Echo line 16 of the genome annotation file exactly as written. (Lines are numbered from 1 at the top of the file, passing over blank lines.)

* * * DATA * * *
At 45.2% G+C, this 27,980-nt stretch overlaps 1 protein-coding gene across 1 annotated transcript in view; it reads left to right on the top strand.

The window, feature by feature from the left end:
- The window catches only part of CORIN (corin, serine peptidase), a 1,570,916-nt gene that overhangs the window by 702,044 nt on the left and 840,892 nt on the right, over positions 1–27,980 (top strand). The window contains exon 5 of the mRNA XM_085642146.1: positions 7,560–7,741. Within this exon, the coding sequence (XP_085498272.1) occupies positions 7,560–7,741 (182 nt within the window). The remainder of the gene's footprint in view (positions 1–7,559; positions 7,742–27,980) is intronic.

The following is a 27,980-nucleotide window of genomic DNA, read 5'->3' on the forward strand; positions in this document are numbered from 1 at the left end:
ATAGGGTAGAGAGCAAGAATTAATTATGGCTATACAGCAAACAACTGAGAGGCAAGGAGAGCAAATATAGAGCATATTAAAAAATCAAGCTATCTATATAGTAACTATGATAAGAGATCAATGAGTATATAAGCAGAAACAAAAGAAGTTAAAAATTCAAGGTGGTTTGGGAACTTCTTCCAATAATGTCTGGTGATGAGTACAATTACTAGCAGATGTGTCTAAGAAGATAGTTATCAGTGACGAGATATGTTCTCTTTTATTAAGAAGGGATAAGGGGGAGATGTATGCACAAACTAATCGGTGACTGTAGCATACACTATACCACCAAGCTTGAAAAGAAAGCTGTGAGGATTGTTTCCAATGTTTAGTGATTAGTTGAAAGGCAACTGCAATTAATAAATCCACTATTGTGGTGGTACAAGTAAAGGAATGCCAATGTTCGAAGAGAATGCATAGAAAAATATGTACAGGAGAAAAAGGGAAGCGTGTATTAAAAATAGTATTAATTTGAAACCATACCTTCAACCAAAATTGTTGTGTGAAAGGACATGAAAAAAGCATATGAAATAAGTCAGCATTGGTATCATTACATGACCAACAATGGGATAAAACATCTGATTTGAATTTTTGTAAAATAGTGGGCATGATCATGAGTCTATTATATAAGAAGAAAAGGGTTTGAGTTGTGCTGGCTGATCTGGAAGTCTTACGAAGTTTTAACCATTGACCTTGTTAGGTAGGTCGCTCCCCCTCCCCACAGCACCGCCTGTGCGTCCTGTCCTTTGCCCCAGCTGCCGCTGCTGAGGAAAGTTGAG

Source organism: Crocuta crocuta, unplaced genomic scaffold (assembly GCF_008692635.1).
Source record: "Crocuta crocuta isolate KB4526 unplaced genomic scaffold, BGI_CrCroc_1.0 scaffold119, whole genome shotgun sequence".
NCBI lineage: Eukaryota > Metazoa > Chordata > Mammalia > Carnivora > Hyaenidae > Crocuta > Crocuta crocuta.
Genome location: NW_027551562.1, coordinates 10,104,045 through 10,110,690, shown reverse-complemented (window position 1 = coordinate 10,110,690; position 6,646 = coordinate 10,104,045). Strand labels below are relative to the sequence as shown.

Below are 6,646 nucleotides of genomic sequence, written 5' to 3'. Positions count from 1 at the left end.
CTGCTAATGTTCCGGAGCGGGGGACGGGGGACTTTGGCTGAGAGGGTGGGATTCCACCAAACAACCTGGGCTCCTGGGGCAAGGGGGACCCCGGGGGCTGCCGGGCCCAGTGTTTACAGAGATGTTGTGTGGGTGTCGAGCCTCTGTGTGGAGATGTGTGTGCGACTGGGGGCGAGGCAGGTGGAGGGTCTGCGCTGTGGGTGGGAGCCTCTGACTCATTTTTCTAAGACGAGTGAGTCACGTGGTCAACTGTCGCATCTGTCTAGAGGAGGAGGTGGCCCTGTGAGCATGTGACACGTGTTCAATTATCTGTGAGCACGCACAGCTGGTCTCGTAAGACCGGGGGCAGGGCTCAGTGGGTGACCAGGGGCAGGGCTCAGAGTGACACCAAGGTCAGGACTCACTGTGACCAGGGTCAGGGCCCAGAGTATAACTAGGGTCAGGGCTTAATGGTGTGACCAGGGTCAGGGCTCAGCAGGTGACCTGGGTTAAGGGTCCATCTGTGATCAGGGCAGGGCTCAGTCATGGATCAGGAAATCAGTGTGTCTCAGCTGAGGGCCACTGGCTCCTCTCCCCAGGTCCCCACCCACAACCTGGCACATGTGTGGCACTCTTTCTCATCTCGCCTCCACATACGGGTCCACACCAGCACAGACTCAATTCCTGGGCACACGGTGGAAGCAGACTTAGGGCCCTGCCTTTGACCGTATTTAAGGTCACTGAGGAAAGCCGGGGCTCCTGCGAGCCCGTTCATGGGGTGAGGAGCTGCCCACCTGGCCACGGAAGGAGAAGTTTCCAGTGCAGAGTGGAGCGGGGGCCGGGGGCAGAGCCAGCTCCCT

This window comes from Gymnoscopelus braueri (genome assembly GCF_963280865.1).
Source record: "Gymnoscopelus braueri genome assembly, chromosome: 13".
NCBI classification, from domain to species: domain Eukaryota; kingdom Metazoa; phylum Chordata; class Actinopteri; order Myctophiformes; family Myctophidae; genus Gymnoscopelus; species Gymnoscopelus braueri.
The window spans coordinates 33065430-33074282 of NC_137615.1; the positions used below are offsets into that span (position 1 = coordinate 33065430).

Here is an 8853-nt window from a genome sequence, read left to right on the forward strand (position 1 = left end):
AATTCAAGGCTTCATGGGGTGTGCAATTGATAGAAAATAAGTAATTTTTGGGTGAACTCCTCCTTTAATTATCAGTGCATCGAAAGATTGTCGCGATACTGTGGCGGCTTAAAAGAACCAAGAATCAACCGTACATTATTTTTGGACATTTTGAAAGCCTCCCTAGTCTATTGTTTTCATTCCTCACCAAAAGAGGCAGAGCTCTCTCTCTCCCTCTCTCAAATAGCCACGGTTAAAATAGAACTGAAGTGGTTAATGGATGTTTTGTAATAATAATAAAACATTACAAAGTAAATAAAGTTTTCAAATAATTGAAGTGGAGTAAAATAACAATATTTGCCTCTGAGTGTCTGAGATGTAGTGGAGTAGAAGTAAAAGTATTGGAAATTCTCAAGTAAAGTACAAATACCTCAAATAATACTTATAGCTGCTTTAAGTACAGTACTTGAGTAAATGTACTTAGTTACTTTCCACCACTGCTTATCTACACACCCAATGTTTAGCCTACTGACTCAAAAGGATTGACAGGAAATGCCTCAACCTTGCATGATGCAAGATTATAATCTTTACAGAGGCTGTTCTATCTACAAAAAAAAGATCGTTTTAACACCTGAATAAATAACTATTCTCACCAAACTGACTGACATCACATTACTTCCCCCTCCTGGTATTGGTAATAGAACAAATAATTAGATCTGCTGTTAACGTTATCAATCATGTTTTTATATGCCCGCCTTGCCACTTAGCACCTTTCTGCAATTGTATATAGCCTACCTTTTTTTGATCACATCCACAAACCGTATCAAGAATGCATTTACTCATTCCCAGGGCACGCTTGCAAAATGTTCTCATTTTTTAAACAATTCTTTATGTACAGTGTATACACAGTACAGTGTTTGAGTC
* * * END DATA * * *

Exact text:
Here is an 8853-nt window from a genome sequence, read left to right on the forward strand (position 1 = left end):